The Price Of Innovation
Many of us think the U.S. health care sector will withstand today’s economy because it supplies important consumer products and services. Politicians and economists expect pharmaceutical companies to employ scientists, develop medically necessary products, and lead our nation to economic health. But we must also safeguard companies’ incentive to innovate. Otherwise we risk losing potentially large sources of employment that will keep our nation competitive in the global economy.
Consider biotechnology, a branch of science that uses biological processes to produce useful materials. Biotech companies have provided many medically promising technologies. These so-called “biologic products” are derived from living sources – human beings, other animals, microorganisms. And they are among the most expensive products on the market.
Then again, the average biologics product takes more than 10 years and $1 billion to launch. Product development requires sophisticated manufacturing techniques. Companies must obtain regulatory approval from the U.S. Food and Drug Administration (FDA). A product must undergo extensive testing. And a high risk of failure pervades the whole process.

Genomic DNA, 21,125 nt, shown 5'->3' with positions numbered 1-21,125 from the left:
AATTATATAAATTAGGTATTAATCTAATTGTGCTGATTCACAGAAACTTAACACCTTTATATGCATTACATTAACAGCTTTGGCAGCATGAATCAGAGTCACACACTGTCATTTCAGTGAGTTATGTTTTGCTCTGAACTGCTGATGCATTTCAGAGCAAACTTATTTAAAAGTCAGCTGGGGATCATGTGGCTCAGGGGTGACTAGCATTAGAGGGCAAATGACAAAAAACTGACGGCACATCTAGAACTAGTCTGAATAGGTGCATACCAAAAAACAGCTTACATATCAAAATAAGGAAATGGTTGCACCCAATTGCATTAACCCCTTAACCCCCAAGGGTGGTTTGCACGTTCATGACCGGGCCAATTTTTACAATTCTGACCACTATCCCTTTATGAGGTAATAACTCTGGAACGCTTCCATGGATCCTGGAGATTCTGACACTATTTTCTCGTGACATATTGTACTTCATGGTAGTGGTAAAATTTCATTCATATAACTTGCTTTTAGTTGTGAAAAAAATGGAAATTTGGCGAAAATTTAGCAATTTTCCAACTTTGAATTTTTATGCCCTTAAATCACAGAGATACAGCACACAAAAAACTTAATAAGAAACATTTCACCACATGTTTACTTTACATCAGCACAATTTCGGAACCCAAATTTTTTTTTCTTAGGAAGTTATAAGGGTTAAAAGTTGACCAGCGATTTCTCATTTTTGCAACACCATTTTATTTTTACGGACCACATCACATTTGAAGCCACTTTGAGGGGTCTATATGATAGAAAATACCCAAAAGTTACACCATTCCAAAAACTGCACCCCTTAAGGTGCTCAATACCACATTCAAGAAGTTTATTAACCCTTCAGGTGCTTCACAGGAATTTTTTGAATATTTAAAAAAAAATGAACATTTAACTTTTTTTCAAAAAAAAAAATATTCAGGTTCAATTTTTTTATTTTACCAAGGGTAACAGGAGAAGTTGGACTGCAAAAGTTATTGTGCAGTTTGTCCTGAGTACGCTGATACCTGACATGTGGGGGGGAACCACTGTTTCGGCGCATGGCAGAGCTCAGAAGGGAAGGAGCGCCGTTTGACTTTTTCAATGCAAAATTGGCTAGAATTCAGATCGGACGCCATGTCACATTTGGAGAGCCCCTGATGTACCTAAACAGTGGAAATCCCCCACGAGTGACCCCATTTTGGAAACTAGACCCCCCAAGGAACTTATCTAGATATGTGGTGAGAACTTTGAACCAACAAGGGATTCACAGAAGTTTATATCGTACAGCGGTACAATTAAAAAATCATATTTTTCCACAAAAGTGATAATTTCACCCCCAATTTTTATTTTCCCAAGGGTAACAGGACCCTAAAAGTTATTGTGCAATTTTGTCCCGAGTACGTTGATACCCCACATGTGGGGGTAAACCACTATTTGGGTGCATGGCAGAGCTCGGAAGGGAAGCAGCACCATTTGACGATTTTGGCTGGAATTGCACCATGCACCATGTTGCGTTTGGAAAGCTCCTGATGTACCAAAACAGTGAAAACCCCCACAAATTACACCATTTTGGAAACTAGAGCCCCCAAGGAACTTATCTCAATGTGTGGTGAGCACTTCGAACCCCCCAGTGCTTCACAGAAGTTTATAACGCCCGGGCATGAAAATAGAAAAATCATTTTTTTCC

If pharmaceutical companies cannot offset these risks, they will no longer maximize their resources to focus on biologics development. Already, entities like Pfizer Inc. and Merck & Co. have taken steps to acquire competitors – Wyeth and Schering-Plough, respectively – with proposed biologic drugs in their pipelines, rather than develop biologics from scratch. The New York Times reports that smaller biotech companies are competing against venture capitalists, who may not be willing to finance continued research for products that require time and adjustment in order to test successfully.
The House Committee on Energy and Commerce is now grappling with this issue. The health subcommittee, chaired by Representative Henry Waxman (D-Cal.), is drafting legislation that will provide a regulatory application process for generic versions of incumbent biologics, known as follow-on biologics (FOBs).
A key issue is how long developers of biologic drugs should enjoy “data exclusivity” over information provided during the FDA approval process. The sooner FOBs access such data, the sooner multiple generic versions of chemically synthesized drugs enter the market and constrain pricing on brand-name incumbent drugs – according to one FDA study, by more than 60%.
For all these reasons, companies must be allowed to charge premium prices for biologic products. Innovators must be free of competitive constraints for a period of time that is commensurate with the costs and risks of their investment.